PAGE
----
The Cubs have won a six-pack of games, which is fitting after Sunday’s drunken affair that saw them combine with the Pirates for three go-ahead grand slams. The Reds have been stumbling of late, losing six of 10 to fall out of the second Wild Card spot, so they are hoping to take advantage of a potential hangover on the North Side.
Rafael Ortega is once again in center and Frank Schwindel is at first to set the tone this afternoon. Then it’s Ian Happ in left, Willson Contreras behind the plate, and Patrick Wisdom at third. Jason Heyward is in right, Matt Duffy is at second, and Sergio Alcántara finishes up at short.
Justin Steele will try to build off of his most recent start, a win in which he went five shutout innings on the strength of increased fastball usage. Steele’s slider wasn’t working well, but he threw more curveballs than usual to balance things out as he held the Twins at bay. That kind of pitchability will help keep him in the rotation long-term.
Going for the Reds is frequent nemesis Sonny Gray, who carved the Cubs up in their previous meeting back on July 2. He allowed one run on five hits, striking out eight and walking just one. Gray has hit some rough patches this season, but he’s given up only two earned runs over 18 innings in his last three starts and he’s still more than capable of missing bats.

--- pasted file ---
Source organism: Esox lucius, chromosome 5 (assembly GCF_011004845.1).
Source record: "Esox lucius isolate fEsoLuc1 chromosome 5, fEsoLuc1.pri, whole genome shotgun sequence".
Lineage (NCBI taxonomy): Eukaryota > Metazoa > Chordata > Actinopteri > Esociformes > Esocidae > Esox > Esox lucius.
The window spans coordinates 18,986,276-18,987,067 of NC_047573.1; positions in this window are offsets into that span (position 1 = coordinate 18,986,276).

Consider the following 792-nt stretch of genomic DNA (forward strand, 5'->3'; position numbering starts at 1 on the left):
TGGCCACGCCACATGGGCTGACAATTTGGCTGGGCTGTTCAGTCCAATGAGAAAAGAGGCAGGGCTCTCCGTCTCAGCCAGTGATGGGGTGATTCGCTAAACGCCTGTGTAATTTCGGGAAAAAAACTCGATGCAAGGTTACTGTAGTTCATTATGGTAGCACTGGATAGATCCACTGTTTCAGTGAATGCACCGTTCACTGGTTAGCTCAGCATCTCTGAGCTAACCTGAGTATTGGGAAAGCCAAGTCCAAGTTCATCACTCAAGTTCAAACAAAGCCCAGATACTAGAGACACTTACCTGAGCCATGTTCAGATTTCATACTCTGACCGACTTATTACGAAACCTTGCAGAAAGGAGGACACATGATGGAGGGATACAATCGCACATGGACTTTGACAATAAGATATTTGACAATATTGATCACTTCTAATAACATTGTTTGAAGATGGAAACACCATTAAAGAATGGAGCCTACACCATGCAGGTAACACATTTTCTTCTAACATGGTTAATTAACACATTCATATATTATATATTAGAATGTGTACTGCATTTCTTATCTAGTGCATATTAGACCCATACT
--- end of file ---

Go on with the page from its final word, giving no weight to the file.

If there’s a big weakness that stands out, it’s that Gray has surrendered a lot more contact in the air this season. His home run rate is up over previous seasons as more fly balls leave the yard, so this Cubs team could take advantage if he hangs a sinker or if his slider backs up. That latter mistake has happened more than usual in 2021, leading to negative value from the slider for the first time since 2016.
Gray has a ton of other pitches, though, and he’ll manipulate each almost imperceptibly. It’s similar to how Yu Darvish will tweak each offering just a little bit so that even an eye-popping number of pitch classifications really has even more facets. With Gray, hitters will see a lot of sinkers (29%), fastballs (25%), and curves (22%), but the slider (15%) gets solid usage and the change (4%) can pop up from time to time.
What’s more, he’ll sharpen the slider to a cutter and slow the curve down from time to time in order to keep hitters off-balance. The wealth of stuff means the right-handed Gray has actually been tougher on left-handed batters this season and over the course of his career. Holding lefty hitters to a .195 average with a .274 wOBA is a pretty big deal, but he’s actually keeping them to .177 and .231 when he’s the visitor. Even worse, those batters have just a .198 slugging percentage in the latter sample.
That means right-handed hitters may need to do the heavy lifting in this one, or maybe it’s just a matter of the Cubs reversing some of those season trends. We’ll find out when the game gets started at 1:20pm CT on Marquee and 670 The Score.
A Labor Day matinee at Wrigley Field! pic.twitter.com/qSNdpZ96Dl
— Chicago Cubs (@Cubs) September 6, 2021